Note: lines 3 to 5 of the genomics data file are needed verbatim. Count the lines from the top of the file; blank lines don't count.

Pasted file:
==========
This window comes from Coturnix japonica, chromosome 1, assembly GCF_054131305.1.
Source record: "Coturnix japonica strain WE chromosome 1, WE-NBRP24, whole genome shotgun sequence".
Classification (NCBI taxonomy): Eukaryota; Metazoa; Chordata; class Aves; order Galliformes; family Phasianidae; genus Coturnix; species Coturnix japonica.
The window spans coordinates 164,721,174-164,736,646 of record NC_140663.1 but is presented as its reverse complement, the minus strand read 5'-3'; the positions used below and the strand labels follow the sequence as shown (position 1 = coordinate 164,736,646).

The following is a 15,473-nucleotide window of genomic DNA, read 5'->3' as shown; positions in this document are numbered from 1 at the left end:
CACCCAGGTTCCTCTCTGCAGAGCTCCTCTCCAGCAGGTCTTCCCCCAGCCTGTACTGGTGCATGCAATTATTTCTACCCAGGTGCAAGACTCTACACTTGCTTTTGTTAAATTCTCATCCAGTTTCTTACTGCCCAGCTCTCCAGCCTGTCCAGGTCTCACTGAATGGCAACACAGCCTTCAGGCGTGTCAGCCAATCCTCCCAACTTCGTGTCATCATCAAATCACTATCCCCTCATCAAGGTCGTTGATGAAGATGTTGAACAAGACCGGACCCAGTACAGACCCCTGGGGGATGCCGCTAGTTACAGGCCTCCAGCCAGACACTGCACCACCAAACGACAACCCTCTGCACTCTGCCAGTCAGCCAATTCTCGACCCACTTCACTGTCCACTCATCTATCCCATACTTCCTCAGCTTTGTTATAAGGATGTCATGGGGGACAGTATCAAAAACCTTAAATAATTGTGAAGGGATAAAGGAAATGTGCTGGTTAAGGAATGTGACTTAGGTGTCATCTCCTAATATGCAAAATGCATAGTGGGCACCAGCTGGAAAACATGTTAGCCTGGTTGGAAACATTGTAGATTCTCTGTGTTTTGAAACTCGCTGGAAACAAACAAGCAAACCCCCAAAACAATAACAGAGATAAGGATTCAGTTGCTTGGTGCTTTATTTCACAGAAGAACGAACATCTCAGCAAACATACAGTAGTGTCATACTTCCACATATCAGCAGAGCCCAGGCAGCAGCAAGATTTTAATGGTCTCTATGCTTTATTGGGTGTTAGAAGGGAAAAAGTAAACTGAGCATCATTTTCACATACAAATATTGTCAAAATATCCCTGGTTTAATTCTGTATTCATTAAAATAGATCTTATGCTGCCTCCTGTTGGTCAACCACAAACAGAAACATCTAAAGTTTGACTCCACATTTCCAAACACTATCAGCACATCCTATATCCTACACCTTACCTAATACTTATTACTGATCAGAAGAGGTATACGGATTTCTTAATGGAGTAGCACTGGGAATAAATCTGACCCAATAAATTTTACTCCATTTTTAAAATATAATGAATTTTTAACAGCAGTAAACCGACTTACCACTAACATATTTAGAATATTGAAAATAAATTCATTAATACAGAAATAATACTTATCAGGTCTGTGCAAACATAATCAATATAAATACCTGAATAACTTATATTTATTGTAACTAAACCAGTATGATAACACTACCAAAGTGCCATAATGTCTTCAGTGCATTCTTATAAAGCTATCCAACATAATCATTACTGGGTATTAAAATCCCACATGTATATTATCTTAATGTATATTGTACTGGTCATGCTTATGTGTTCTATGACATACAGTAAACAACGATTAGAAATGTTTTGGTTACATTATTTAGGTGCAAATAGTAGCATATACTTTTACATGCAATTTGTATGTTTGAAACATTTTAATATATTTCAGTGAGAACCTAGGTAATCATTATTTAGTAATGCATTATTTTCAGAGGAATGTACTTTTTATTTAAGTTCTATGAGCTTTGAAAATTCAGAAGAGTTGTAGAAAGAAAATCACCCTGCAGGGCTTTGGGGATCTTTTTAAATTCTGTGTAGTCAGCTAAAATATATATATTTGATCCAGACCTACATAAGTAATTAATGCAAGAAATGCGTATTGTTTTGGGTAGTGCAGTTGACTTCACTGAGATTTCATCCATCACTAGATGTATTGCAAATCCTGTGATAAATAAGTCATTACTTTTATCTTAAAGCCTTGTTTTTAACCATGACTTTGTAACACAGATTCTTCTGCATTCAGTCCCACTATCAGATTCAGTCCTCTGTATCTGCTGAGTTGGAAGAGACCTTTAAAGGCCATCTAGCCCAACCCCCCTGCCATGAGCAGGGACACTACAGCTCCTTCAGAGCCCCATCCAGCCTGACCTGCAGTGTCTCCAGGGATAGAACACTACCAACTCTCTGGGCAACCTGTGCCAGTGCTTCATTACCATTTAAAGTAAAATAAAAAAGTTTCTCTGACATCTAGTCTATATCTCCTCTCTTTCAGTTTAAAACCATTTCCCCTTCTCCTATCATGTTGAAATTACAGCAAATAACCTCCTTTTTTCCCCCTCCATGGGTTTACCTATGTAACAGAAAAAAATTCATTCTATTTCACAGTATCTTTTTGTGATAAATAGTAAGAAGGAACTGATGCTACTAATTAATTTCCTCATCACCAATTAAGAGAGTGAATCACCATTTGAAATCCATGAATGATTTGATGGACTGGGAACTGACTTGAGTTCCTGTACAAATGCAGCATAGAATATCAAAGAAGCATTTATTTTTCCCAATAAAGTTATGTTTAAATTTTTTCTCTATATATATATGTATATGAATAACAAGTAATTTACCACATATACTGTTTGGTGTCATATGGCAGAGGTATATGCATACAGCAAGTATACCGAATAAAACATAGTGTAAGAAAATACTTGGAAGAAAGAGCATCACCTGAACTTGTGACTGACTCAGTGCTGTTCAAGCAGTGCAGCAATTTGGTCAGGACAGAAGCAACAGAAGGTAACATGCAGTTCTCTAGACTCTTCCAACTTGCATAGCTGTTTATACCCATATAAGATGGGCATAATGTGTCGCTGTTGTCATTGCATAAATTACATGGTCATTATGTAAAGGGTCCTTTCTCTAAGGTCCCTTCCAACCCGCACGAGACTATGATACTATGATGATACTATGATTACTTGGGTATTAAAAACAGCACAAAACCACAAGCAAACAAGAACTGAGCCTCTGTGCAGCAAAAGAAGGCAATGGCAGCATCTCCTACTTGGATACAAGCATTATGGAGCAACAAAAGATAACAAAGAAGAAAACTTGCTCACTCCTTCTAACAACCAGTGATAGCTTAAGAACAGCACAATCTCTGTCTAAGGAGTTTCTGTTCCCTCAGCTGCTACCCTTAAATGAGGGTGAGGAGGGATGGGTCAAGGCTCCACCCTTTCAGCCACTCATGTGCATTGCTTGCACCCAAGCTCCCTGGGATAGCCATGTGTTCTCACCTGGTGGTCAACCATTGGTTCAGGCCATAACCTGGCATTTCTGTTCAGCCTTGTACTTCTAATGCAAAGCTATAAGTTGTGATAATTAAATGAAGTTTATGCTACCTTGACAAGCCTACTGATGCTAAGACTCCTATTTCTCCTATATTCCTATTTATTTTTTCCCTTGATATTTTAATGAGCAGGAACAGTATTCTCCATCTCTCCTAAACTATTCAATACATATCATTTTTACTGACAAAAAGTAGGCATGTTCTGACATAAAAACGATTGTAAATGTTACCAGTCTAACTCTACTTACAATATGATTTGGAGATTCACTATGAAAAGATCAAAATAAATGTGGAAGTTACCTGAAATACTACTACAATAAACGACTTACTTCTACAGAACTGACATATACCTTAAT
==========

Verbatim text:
Classification (NCBI taxonomy): Eukaryota; Metazoa; Chordata; class Aves; order Galliformes; family Phasianidae; genus Coturnix; species Coturnix japonica.
The window spans coordinates 164,721,174-164,736,646 of record NC_140663.1 but is presented as its reverse complement, the minus strand read 5'-3'; the positions used below and the strand labels follow the sequence as shown (position 1 = coordinate 164,736,646).

The following is a 15,473-nucleotide window of genomic DNA, read 5'->3' as shown; positions in this document are numbered from 1 at the left end: